Yoga Burnout

How to deal with it and prevent it.

Brenda Byran

Avoid Yoga Instructor Burnout: The Two “A” Words

Two words and two words alone come to mind when discussing the topic of yoga instructor burnout. It’s a bit of a dive into the yoga deep end, but as students and teachers of yoga, that’s what we do. We dive in. So, let’s begin!

The First “A” – Abhyaasa

Abhyaasa means committed and sustained yoga practice over a long period of time. A strong commitment to doing our own yoga will do a number of things to help us avoid burnout.

As teachers, such a commitment will help us continually come up with new ideas to bring into our classrooms. As a personal example, every Monday night I do a two-hour home practice. Aside from the class I attend each week with my teacher, it’s the juiciest practice I do all week. Some nights I feel more inspired than others. But, the next morning when I go to teach my class, I find I always weave a few elements in from my practice the night before. Committing to at least one home practice each week provides teachers time to work stuff out on our own mats, create new ways to teach poses and come up with creative sequences.

The idea of abhyaasa also helps us to continue to look at our practice with fresh eyes. By seeing our own practice through an ever-changing lens, we will be able to see our students in a new way each time they come to class. We will be able to more clearly assess their needs and progress, helping both student and teacher stay engaged in the process of yoga.

A final word on abhyaasa: Meditation is the motherload for refilling your tank and, to me, is a key part of committed practice. I can’t tell you how many times I have taught some of my best classes when I was able to do a short meditation before teaching. It just puts you in the zone, and it’s hard not to enjoy teaching when you are in that place of total absorption. I truly believe a meditation practice might be at the top of the list for avoiding yoga instructor burnout.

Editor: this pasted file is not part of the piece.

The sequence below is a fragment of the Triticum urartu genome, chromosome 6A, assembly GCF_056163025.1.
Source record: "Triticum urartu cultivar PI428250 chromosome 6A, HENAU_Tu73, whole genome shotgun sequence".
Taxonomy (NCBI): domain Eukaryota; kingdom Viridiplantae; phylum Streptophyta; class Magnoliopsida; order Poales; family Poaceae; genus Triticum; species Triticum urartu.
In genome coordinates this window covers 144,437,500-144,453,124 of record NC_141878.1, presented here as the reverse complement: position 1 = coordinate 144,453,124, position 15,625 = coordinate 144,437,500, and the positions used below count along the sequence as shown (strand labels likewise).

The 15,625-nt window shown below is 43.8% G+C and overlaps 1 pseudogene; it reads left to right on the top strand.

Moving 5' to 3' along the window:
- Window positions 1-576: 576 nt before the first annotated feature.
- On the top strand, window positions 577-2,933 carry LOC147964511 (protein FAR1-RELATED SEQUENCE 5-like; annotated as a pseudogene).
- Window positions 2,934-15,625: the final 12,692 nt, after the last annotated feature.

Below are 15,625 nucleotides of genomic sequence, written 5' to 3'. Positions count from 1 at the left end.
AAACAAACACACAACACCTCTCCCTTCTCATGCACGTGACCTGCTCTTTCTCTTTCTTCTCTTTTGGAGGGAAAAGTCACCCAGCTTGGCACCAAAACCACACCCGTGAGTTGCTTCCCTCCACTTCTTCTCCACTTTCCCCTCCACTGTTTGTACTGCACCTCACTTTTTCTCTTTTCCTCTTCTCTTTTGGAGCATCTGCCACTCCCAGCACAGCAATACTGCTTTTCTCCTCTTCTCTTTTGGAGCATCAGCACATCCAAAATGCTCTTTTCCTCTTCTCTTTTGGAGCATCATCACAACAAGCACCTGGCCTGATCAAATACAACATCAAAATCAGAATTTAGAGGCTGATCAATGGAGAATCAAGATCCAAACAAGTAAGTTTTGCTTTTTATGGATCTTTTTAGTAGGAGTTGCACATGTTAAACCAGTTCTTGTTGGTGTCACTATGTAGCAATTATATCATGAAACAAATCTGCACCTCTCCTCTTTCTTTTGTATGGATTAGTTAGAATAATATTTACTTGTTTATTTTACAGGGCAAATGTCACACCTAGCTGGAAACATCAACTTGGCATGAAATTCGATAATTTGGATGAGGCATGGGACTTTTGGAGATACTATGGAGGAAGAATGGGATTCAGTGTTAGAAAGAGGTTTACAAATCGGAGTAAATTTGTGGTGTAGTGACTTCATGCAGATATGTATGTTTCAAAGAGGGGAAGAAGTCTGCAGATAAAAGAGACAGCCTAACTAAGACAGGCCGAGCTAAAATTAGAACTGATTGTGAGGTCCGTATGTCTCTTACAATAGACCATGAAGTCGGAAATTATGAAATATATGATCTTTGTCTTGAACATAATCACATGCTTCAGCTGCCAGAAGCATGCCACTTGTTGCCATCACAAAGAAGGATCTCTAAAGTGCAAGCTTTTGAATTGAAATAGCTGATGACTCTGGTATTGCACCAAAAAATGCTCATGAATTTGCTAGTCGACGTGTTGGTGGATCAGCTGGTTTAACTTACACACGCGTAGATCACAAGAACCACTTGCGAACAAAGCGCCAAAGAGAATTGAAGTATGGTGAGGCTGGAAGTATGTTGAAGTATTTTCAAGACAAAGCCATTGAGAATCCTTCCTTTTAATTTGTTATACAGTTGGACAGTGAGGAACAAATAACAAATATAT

Now, on to the next “A.”

The Second “A” – Adhikara

Take a moment to think about the very best yoga teachers with which you have ever studied. Now, recall what you know about their path to becoming amazing teachers. I bet they all have at least one important common characteristic – a strong commitment to adhikara or studentship. The best teachers are also deeply dedicated and enthusiastic students. From time to time I hear yoga teachers say they don’t have time to go to class or do their own home practice. These comments always leave me scratching my head. How can we teach others if we are not on the path of continual learning as students ourselves?

Being committed to your studentship is like a continuous refill of your own well, both as a student and teacher of yoga. New ideas will always be available to you to bring into your classroom. Your studies will help you stay physically strong, emotionally centered, intellectually sharp and spiritually minded – key qualities for effective and inspired teaching.

Think of the last time you went to a yoga workshop with a teacher you admired. I bet your teaching for a few days afterward was some of your very best. Trust me, I know it’s not always easy to carve out time for yoga trainings. We all have responsibilities and challenges (family, work, finances) that often prevent us from our studies.

But, by being a bit creative, you can easily overcome these barriers: download a podcast from a teacher you like; form a teacher mentoring group in your community, where teachers can come together to share ideas and support one another; set out on a personal yearlong study of one of the ancient yogic texts (from a theme standpoint, you won’t believe what you will be able to bring into your teaching from this endeavor!); pick a pose a week to work with and explore in-depth in your own practice – you’ll be amazed at what you’ll learn and be able to share with your students.

These are just a few ideas for ways you can cultivate your studentship.

While some degree of burnout happens to all of us at some point or another, if we want to stay fresh and inspired as yoga teachers, we have to be dedicated students first! From commitment to our practice and studentship, much bounty will flow into our own lives and classrooms.

Brenda Bryan, MA, RYT, is a yoga student and teacher as well as communications professional in the health arena living in Phoenix, Arizona. Her blog is Pose & Repose – a blog in celebration and exploration of yoga at



  mary bruce wrote @

Hey Brenda,
It sounds like you’ve studied with Yogarupa recently! Thank you for the reminder and beautifully written!!!

  kelly wrote @

brenda, your post was really helpful! thanks!

  Brenda wrote @

Hi Mary,
Well, it’s been awhile since I’ve studied with Yogarupa, unfortunatly. I am planning a 2010 5-day for sure! But, yes … these sure are lessons from his teachings that have stayed with me. Also, covered these a lot with Meg B. in Immersions I and II over the last two years.

Kelly, Glad you enjoyed the post!
Blessings, Brenda

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